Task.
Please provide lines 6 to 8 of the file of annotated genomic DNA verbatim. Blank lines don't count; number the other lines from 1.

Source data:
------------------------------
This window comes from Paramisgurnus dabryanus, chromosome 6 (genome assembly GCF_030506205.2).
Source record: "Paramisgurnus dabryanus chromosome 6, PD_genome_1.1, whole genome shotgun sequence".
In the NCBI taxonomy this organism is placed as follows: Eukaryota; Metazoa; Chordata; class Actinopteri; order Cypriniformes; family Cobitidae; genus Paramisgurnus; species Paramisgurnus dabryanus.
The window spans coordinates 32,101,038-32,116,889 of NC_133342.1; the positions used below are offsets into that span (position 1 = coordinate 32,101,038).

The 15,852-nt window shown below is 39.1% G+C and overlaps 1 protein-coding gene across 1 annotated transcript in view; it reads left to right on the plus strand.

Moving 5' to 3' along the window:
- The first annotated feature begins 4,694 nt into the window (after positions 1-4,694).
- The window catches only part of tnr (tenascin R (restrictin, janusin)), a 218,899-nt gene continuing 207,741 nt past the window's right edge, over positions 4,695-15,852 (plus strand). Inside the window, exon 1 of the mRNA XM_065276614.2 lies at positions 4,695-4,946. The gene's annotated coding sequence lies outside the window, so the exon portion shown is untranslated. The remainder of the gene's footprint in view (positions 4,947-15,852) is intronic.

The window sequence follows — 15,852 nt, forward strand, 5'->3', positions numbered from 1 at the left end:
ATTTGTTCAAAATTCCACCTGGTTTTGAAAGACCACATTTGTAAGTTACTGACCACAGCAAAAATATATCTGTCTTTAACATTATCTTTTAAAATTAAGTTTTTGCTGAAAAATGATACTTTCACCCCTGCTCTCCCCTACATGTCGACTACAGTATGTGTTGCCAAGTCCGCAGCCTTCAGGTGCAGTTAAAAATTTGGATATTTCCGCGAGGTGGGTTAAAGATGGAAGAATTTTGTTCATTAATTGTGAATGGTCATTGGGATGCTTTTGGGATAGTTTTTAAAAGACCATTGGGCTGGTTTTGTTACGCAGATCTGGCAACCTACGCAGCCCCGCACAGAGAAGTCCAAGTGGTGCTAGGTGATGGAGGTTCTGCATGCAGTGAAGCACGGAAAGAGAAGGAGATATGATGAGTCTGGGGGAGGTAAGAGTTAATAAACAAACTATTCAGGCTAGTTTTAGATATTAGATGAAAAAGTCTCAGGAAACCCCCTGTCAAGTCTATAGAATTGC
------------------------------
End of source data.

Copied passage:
Moving 5' to 3' along the window:
- The first annotated feature begins 4,694 nt into the window (after positions 1-4,694).
- The window catches only part of tnr (tenascin R (restrictin, janusin)), a 218,899-nt gene continuing 207,741 nt past the window's right edge, over positions 4,695-15,852 (plus strand). Inside the window, exon 1 of the mRNA XM_065276614.2 lies at positions 4,695-4,946. The gene's annotated coding sequence lies outside the window, so the exon portion shown is untranslated. The remainder of the gene's footprint in view (positions 4,947-15,852) is intronic.